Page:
That is, the computational procedure explained herein speeds up the pairing processing by developing the repeat loop of the pairing processing explained in
Although the case where the Hamming weight of is 2 has been explained, even if the Hamming weight of λ is a value other than 2, it is possible to perform the pairing processing at high speed by applying this notion.
However, if the Hamming weight of λ is 1, integers that can be selected as a group order r will be restricted. This is because the group order r must be a prime number. Moreover, as mentioned above, the smaller the Hamming weight of λ is, the faster the pairing processing can be performed. Therefore, it is preferable that the Hamming weight of λ is 2.
In addition, the method for acquiring the integers c_{1 }and c_{2 }has not been explained in particular, but the integers c_{1 }and c_{2 }can be calculated from the group order r input by the group order input unit 214. This calculation can be computed by using a processing device, such as a computer.
Moreover, to the contrary, the group order input unit 214 may input not the group order r but the integers c_{1 }and c_{2}. In that case, using the processing device, the group order input unit 214 can calculate an integer λ=2^{c1}+2^{c2}, and further calculate the group order r=λ^{2}+λ+1. Alternatively, the group order input unit 214 may input both the group order r and the integers c_{1 }and c_{2}. In that case, since the computation amount in the elliptic curve cryptographic processor 200 becomes smaller, it is preferable when the elliptic curve cryptographic processor 200 is provided with a processing device having low computational capacity.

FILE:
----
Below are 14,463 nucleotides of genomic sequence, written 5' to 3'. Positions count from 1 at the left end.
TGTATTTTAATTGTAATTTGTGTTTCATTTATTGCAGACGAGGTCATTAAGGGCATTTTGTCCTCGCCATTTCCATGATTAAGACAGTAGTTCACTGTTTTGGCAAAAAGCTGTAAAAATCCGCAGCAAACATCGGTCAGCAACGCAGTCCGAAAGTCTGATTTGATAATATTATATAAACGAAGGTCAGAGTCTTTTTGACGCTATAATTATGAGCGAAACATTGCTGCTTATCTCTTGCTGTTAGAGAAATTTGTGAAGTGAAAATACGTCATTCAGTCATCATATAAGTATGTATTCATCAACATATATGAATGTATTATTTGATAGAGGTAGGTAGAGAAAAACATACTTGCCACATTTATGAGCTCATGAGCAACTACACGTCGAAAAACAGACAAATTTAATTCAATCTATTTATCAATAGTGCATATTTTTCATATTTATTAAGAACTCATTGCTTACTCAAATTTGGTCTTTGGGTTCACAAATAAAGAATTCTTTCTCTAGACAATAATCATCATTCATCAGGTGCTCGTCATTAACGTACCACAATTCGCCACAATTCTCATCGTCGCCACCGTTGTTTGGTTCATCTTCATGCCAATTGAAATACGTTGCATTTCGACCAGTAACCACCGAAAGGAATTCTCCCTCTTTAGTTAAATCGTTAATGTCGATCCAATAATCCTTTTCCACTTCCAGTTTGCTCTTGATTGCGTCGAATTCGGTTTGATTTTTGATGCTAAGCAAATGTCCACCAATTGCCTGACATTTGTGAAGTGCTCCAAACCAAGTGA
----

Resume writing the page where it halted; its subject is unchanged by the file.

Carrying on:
The elliptic curve pairing processing unit 233 is realizable by causing a computer to execute the program which makes the computer perform the operations described above. However, for speeding up the pairing computation, it is preferable to realize it by hardware using a logical circuit for exclusive use for performing the operations mentioned above rather than to realize by software.
As mentioned above, the number of repeating (from S207 to S212, and from S218 to S223) the processing performed by the first processing unit 332 is equal to the Hamming weight of λ (the same applies to the number of repeating the processing performed by the second processing unit 334). Thus, if a conditional branch is prepared to change the number of repeating according to the Hamming weight of λ, it becomes possible to configure to respond to the group order r having different Hamming weight of λ.